I was privileged to deliver her eulogy. At her memorial service I saw a sea of faces. Old friends, new friends, school friends, work colleagues, family. Marlene had compassion that was scary… always wanting to help – to do… The word “Love” is a verb; not an adjective…Marlene knew that. She lived that knowledge.
She always made her friends and loved ones designer gifts.
Marlene and I agreed many years ago that we would “make” gifts…I thought we would bake biscuits or something… My birthday was the first “homemade” gift event…my dear friend made me a porcelain doll with photos of Vic, the boys and Danie in a necklace…. How could I ever compete with that???
Marlene’s personal best friend had to be the phone…She LOVED speaking on her cell regardless of whether she was driving or not…she spoke on the phone every spare minute she had. Marlene and Sonja spoke from the crack of dawn… I am a late starter, but we spoke until late at night. On the Tuesday of her death I spoke to her at 10:45am – I started phoning her just after 3pm because I was in Marlene chat withdrawal…Needless to say I think Marlene was already chatting to angel Gabriel and boy did she have a lot that she wanted to tell him…
Christmas was Marlene’s favourite time of the year. For decades our families celebrated Christmas together. Her home looked like SANTALAND.. Marlene was an amazing cook. She had a standing rule – everyone had to have two helpings of food to qualify for dessert! She was an amazing hostess.
Marlene had a relationship with God that was a very personal relationship. I don’t know anyone who worked so hard at herself – Marlene strove for perfection…The day she died Marlene was at peace with her God. Marlene is exactly where she has wanted to be for so many years – at the feet of her Heavenly Father.
Marlene was so happy the last couple of weeks of her life – the business had picked up, she had forged beautiful friendships with some of her clients and that was a source of great joy to her; Marlene was at peace in her friendships and was on the brink of a new life with an old friend.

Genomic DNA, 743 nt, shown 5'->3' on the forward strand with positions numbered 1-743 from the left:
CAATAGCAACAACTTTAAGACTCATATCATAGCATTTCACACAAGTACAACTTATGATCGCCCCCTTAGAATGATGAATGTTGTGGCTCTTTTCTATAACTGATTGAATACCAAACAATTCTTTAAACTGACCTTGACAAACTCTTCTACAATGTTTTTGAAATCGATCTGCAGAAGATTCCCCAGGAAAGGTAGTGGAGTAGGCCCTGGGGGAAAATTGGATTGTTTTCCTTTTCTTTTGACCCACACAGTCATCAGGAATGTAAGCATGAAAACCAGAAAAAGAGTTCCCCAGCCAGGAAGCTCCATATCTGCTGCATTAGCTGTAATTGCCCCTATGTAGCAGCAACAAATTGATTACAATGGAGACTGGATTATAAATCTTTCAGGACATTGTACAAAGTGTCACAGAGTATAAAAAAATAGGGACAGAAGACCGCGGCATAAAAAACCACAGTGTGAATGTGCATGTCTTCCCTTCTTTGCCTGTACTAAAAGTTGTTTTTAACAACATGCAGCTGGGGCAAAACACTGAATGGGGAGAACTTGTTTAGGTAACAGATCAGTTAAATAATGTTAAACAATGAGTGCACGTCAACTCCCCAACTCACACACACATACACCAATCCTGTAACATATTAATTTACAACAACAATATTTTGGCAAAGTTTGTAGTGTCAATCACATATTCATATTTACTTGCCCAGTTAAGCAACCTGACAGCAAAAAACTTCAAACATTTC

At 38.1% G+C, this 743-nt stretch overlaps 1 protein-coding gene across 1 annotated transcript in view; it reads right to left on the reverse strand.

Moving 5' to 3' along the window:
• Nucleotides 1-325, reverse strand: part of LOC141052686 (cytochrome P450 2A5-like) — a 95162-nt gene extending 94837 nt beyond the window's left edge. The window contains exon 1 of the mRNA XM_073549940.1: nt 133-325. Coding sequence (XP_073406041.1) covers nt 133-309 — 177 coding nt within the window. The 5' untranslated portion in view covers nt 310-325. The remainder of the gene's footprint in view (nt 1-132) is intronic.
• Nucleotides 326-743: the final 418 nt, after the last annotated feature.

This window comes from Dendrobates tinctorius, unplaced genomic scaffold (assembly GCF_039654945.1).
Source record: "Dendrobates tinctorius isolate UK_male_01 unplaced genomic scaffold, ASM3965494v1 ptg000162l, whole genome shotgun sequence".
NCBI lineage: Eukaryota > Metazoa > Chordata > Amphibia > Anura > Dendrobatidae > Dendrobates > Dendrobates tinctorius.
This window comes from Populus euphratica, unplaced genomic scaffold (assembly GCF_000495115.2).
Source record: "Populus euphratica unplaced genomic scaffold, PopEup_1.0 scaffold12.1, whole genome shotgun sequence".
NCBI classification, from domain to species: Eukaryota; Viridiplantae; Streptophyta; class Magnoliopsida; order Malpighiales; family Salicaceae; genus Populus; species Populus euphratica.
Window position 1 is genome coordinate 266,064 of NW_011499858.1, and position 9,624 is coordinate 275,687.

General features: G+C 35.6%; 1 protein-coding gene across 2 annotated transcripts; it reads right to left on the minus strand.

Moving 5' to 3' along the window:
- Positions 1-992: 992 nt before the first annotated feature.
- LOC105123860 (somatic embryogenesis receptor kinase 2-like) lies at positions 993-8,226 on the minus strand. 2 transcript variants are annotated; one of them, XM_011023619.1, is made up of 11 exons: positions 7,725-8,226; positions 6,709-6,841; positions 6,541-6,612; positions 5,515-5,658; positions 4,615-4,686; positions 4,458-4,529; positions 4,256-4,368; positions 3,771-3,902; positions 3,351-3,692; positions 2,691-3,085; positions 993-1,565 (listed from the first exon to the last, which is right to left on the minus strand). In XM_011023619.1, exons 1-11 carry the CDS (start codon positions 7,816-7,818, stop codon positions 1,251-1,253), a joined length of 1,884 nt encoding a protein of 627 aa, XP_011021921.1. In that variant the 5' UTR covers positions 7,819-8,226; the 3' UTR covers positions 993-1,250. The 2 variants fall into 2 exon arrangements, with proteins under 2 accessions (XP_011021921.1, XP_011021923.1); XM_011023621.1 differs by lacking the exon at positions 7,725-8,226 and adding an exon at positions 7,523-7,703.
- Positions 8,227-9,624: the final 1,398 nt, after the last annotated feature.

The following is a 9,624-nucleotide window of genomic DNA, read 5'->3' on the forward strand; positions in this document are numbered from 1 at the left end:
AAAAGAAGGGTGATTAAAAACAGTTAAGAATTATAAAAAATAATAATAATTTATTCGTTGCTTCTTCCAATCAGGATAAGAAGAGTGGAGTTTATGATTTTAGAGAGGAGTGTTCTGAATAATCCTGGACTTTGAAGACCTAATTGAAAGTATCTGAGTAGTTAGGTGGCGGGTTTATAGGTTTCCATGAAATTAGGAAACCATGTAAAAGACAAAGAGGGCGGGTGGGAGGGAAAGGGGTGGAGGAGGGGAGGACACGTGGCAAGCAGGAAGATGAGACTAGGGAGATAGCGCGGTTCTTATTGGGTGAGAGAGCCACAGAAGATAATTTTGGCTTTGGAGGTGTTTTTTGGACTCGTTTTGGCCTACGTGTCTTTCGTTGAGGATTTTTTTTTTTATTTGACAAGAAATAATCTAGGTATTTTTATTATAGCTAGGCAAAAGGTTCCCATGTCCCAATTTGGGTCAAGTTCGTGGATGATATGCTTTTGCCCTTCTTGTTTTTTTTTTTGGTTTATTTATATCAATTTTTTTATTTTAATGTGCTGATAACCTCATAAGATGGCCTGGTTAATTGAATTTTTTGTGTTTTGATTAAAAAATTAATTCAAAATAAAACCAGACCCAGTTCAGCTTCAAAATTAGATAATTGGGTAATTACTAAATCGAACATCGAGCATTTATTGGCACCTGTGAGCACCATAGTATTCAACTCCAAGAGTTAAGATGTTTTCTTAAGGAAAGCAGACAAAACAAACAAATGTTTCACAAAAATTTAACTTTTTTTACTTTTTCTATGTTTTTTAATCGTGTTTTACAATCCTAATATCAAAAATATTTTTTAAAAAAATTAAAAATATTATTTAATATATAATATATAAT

Marlena, I love and miss you. I still feel lost without you. Thank you for a lifetime of chats, unconditional love, all Vic’s school concerts you sat through. Thank you for your loving support with Vic over the years; the times you kept me company when Vic was in hospital. Thank you for “tolerating” my busy house. I KNOW my house drove you crazy with all the grandchildren. Thank you for allowing me to believe that I made better pancakes and fudge than you did…I still don’t trust those statements, but I will give you the benefit of the doubt!
My dearest friend, I hope you are resting at the feet of your Heavenly Father; I hope that you are experiencing the peace that you craved on earth. I hope you and Vic have organized a wonderful anniversary party in Heaven celebrating the Ultimate Event in your life.
Thank you for being here when Vic passed. She told me before she lapsed into a coma that her Gramps and you were in her room; that you were there to guide her on her final journey…
I am selfish when I say “I wish you were here”. I miss you little sister and best friend!
Today I read the post of a very dear blogger friend. She is an unbelievably strong and resilient woman who is dying from congenital heart failure. She is a medical professional who served her country bravely. Sandra is married to an amazing man, and she loves his children dearly. They are a great source of joy to her.
I have just re-read most of Sandra’s old posts. It filled me with sadness reading her brave posts, an almost intellectual outlook on death… My friend is not a stranger to death. As a medical professional she encountered death often. Death in every form, indiscriminate of age, colour or creed.